Addressing the Crisis
Recent stories about the abuse of Aboriginal children is tragic, but sadly, nothing new. Back in May of 2006, Nanette Rogers had been Crown Prosecutor in Alice Springs for more than 12 years. Tony Jones interviewed her on ABC’s Lateline, where she had this to say in regard to Aboriginal child abuse: “Well, in my experience, a number of children are assaulted as part of being a child. So, for example, I got a case the other day where the very small baby was stabbed twice in the leg because the husband was trying to stab the wife in the chest and she was holding the baby to the chest so he stabbed the baby twice to the leg.” Concerned readers who read the rest of the interview transcript will find much the same as what we read about today.
Atrocious crimes of this nature require an urgent response. Children’s immediate safety is paramount and activists can no longer hide behind the cultural curtain; that is, they can no longer use the argument that removing Aboriginal children from unsafe and dysfunctional homes somehow compromises their 'cultural needs'. But in addition to a rapid response that sees children removed from dangerous environments, a longer term solution that minimises the chances of Aboriginal children from ending up in these environments in the first place is needed. Fortunately, such a solution exists, and it’s not new.
In 2014, Deloitte Access Economics reported that success in addressing Indigenous disadvantage would benefit government budgets through higher revenues and lower expenditure. Specifically, the report stated that if the circumstances of Indigenous Australians improved to match those of the Australian average, then by 2031, governments across Australia would experience a net gain of $11.9 billion.
The imperative for closing the gap couldn’t be clearer: it is a win not only for Indigenous Australians but all Australians. While the economic benefits that come from being employed, like putting food on the table and paying the bills is a worthy pursuit, there are other far-reaching non-economic benefits such as self-respect, being a role model, and engaging in activities that contribute to the good of others – all of which provide a strong foundation for healthy robust self-worth.
When a majority of the adults in a community are employed, the children attend school because parents know that a good education opens doors that would otherwise remain shut. This is what a vibrant community is like – the people feel safe and secure, they have fun, families thrive, they are healthy, are largely self-sufficient, and they have goals and aspirations. Such communities are less likely to be plagued with the problems of drug and alcohol abuse, foetal alcohol spectrum disorder, squalid living environments, family violence, and youth suicide.
Few would disagree with the need to improve employment outcomes for Indigenous Australians. Indeed, some are probably thinking: “Here we go again.” However, as obvious as the benefits of employment and enterprise may be, there are some barriers that make these difficult for Indigenous people to attain. Unemployment and its associated problems may well be intergenerational, particularly in remote communities. According to a report by Andrew Forrest, four out of every five Indigenous Australians in remote areas leave school without pursuing further study or work. The end result is that young people in communities do not get to see working as being normal and consequently have little to aspire to.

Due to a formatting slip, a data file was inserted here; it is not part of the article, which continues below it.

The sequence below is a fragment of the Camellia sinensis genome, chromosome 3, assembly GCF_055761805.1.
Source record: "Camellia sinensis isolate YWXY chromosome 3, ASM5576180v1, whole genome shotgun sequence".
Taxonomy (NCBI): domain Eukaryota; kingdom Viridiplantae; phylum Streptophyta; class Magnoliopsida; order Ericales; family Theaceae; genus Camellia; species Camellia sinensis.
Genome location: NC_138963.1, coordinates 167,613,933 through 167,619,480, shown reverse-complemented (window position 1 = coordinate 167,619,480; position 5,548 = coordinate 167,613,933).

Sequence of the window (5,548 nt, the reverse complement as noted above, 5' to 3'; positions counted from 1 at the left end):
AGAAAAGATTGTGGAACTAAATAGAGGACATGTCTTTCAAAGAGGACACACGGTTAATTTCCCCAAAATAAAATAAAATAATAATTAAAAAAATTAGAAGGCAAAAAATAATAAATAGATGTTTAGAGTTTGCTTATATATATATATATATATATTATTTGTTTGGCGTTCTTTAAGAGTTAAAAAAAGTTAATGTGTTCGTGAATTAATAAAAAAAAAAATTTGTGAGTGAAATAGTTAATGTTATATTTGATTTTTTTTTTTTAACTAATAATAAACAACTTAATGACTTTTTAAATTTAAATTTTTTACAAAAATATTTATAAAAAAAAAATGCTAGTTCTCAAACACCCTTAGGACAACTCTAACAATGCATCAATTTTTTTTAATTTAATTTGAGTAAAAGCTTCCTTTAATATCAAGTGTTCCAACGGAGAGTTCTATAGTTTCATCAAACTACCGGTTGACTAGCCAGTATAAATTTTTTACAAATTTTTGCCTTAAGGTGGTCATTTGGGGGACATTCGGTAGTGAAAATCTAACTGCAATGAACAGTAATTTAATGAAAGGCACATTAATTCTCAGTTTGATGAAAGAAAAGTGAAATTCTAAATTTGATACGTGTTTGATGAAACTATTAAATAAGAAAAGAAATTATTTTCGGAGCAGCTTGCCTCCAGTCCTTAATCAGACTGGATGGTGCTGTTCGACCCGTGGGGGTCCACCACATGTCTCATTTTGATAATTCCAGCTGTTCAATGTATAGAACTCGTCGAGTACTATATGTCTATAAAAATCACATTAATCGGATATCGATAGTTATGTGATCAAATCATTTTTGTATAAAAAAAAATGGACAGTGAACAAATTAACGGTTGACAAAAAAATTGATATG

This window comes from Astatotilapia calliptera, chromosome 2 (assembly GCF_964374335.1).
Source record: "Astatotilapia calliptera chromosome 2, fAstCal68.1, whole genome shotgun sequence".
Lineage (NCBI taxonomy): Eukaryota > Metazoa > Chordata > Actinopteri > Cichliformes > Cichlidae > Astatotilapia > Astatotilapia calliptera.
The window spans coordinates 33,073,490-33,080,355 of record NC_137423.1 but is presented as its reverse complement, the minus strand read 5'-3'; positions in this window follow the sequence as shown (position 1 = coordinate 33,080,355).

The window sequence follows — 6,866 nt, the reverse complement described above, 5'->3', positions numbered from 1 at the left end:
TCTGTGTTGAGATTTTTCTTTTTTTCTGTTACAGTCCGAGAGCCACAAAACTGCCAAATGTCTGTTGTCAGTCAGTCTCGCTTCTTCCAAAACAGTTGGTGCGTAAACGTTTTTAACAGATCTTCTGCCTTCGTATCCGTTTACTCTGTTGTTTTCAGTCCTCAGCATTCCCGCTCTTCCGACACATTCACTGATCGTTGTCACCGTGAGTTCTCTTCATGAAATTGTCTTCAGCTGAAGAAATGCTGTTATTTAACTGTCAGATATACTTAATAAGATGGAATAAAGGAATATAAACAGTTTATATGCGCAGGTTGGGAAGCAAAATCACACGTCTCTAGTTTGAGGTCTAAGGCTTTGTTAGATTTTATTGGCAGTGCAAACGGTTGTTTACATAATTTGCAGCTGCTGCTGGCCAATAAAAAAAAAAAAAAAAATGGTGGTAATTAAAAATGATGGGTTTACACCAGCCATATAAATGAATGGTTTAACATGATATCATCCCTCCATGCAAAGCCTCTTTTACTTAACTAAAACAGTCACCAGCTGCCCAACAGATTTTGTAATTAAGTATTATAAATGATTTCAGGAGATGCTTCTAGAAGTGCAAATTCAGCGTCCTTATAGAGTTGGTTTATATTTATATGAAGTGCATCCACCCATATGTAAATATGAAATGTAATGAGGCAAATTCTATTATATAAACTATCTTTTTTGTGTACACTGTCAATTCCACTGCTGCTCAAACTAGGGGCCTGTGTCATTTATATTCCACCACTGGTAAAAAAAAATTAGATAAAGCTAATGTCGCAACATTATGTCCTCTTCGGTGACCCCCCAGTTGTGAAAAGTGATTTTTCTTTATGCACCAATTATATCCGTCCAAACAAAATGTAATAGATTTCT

There are several factors contributing to this intergenerational unemployment that must be addressed if we are to see Aboriginal people be all that they can be. For example, in many rural and remote locations, some people still embrace traditional ways of thinking: the share mentality is a good example. Such a cultural obligation may have served Indigenous people well in pre-British times, but today it can be a huge hindrance. Aboriginal adults who would ordinarily be working or looking for work know that each payday, they can expect a visit from many relatives wanting ‘their share’. A conclusion very quickly reached may be “Why bother working if I only have to give my pay away and often be the source of family discord if I don’t?”
The second is the pervasive belief that there are no jobs available in remote parts of Australia. This can then become a deterrent to people looking for jobs. While there may be a shortage of jobs in some locations, this is a gross misrepresentation of the truth. There are jobs, but they require the workers to be skilled and job ready.
Warren Mundine has stated that it’s not a lack of opportunity, but rather the problems associated with being unemployed for more than a year that make it difficult to seize those opportunities. He further adds that most of the jobs in remote communities are done by people from outside the community – often at great expense because they have to be transported in especially.
These barriers are not insurmountable. It takes commitment from both government and people, and a major rethink about what are the factors that hinder Aboriginal people from gaining meaningful employment. However, in those communities where opportunities for meaningful employment is scarce, then some tough decisions need to be made, as Stan Grant has highlighted in the past.
If ever there was any doubt as to the capability of Indigenous Australians, consider that Indigenous businesses registered with Supply Nation are reported to have generated “around $1.15 billion revenue in 2014-15” and are described in the most recent Closing the Gap report as the envy of any sector in the Australian economy. Given that the state of disadvantage and suffering among so many of the Indigenous population is this country’s great shame, then this is great news.
The challenge is not small, but together, we can close the gap. We cannot afford to lose another generation of Indigenous Australians.